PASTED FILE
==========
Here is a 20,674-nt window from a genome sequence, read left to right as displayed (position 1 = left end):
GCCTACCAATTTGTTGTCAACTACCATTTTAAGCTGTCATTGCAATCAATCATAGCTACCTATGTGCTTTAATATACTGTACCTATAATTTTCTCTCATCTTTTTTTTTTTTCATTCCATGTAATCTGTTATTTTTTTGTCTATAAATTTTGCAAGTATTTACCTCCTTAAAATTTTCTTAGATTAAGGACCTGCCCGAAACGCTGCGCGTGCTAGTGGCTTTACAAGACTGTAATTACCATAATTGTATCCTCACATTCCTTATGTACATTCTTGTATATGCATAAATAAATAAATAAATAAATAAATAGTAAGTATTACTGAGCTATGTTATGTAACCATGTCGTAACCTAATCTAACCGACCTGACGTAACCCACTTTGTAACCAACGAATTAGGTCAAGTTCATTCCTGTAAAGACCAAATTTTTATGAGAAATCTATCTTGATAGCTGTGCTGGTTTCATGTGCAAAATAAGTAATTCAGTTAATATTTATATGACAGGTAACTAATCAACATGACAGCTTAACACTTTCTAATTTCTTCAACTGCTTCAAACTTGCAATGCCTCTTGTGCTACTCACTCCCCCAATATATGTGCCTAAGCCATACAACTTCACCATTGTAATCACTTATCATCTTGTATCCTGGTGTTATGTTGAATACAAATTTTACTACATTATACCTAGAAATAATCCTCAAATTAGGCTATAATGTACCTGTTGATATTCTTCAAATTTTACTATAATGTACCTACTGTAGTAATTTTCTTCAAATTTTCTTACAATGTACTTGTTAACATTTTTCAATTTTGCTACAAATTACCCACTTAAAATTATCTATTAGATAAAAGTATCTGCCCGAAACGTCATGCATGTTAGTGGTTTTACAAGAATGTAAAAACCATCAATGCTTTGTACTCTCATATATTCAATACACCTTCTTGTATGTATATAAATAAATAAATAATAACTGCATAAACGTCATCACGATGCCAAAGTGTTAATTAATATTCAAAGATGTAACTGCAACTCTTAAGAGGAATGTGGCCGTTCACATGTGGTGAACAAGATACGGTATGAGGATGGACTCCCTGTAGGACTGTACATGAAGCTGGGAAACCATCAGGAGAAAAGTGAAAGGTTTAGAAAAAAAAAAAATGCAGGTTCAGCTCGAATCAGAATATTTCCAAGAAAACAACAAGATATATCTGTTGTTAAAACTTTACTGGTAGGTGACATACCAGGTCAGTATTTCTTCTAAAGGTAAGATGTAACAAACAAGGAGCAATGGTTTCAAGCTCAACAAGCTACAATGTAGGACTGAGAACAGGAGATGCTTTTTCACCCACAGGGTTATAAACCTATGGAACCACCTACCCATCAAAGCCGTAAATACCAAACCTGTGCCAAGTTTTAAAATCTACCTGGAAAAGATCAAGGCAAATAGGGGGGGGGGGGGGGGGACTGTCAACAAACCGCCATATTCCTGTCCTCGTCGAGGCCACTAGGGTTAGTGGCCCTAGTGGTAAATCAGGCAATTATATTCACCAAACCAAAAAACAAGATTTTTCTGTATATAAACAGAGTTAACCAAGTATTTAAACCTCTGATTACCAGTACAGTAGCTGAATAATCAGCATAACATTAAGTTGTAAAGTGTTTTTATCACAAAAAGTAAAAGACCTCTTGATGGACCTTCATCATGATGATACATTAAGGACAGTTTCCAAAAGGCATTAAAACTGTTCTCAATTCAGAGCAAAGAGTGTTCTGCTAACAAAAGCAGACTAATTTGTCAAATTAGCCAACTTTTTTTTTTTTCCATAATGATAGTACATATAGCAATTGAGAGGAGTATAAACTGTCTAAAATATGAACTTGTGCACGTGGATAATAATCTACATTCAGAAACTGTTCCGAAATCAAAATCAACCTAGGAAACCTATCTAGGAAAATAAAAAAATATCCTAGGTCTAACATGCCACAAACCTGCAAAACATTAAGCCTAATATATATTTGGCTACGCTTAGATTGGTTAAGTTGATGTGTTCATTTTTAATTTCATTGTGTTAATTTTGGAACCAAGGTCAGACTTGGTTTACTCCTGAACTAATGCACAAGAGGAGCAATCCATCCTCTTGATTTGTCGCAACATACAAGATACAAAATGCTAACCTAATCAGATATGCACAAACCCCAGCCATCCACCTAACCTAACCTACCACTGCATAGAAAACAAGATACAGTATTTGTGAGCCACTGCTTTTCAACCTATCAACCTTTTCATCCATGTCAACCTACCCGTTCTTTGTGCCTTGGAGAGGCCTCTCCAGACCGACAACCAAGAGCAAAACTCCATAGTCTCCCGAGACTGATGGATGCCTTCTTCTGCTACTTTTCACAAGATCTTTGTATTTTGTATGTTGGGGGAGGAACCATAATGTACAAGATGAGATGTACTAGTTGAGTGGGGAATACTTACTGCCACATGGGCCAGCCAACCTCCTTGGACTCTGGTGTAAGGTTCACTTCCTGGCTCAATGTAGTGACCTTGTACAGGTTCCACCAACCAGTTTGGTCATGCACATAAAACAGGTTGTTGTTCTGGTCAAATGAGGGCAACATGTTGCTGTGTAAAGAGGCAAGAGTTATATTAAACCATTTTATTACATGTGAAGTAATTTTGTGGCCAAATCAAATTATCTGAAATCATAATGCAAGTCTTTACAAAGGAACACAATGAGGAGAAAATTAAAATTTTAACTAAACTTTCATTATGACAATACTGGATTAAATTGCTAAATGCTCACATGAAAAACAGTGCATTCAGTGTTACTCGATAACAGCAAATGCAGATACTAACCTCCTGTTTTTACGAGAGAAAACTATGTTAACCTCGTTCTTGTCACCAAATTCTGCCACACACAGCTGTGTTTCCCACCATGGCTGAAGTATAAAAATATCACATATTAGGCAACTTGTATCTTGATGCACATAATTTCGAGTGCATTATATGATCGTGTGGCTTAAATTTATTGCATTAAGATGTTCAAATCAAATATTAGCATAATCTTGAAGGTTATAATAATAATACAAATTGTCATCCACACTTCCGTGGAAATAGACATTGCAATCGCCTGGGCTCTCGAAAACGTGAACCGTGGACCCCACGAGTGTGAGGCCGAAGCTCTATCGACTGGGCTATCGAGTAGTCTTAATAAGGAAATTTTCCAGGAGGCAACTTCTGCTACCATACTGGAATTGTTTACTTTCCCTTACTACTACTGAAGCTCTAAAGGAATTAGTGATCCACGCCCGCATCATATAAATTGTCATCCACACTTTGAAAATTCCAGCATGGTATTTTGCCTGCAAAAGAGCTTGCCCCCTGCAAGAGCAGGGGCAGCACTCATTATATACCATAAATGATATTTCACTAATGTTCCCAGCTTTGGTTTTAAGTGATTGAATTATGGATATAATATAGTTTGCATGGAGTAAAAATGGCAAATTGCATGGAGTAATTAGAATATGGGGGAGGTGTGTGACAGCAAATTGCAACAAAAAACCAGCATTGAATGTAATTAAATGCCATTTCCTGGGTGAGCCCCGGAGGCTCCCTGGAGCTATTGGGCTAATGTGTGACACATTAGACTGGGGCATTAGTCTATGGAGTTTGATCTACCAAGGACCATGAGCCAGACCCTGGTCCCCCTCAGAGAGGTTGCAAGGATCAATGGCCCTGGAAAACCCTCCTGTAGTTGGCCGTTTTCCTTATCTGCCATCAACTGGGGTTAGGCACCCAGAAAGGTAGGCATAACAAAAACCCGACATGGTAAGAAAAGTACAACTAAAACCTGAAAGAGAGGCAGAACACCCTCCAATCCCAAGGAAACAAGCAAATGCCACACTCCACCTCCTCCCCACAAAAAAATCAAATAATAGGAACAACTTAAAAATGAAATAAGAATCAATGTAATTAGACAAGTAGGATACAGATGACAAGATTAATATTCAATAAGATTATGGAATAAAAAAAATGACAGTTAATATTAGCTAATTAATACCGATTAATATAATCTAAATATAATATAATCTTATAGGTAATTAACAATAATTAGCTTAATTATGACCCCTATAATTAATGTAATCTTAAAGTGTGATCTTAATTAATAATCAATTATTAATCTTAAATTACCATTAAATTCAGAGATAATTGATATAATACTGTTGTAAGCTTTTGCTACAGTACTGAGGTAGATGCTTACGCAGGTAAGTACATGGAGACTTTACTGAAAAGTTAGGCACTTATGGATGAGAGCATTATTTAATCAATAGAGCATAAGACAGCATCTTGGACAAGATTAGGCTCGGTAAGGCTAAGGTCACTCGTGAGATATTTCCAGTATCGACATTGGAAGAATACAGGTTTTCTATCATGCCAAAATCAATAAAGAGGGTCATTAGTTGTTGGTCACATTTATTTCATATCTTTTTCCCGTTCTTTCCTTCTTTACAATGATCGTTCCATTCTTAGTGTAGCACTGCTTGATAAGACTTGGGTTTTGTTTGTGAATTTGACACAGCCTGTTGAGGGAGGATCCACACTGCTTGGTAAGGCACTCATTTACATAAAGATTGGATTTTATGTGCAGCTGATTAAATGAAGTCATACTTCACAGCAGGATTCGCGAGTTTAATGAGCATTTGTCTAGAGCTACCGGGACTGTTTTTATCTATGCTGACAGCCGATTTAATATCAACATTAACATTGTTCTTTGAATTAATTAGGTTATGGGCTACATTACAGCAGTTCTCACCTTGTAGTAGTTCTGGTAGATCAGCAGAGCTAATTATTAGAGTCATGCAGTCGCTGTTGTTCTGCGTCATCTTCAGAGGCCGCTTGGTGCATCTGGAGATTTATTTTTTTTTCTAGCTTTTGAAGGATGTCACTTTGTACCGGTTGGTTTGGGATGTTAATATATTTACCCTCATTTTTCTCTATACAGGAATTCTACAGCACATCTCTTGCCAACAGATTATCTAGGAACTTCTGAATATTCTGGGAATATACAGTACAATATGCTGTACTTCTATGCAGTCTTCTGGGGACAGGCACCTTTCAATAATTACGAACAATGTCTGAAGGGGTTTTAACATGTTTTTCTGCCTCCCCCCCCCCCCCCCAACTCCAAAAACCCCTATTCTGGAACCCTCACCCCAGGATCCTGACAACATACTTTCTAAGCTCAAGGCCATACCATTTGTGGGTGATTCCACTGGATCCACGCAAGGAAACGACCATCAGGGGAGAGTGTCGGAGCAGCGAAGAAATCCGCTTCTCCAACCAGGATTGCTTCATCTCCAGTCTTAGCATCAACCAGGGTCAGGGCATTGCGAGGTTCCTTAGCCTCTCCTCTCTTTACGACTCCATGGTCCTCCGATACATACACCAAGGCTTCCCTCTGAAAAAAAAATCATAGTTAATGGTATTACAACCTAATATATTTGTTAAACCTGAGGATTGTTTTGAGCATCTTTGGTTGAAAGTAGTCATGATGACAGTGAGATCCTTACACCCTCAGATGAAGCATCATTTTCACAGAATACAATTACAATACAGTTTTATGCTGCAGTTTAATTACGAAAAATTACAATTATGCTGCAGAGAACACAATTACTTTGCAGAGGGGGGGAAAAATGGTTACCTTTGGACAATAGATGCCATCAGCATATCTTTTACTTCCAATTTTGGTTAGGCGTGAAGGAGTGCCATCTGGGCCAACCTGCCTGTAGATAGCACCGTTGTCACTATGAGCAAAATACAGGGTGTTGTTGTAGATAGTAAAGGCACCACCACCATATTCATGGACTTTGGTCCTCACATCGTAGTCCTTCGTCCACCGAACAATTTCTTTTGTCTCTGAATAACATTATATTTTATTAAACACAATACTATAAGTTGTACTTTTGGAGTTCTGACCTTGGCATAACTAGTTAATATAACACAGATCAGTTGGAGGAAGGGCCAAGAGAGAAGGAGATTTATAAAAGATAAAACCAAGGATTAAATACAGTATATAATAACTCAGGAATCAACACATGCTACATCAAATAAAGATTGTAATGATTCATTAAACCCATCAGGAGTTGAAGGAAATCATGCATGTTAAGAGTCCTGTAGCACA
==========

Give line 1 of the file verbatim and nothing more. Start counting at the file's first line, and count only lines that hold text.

Here is a 20,674-nt window from a genome sequence, read left to right as displayed (position 1 = left end):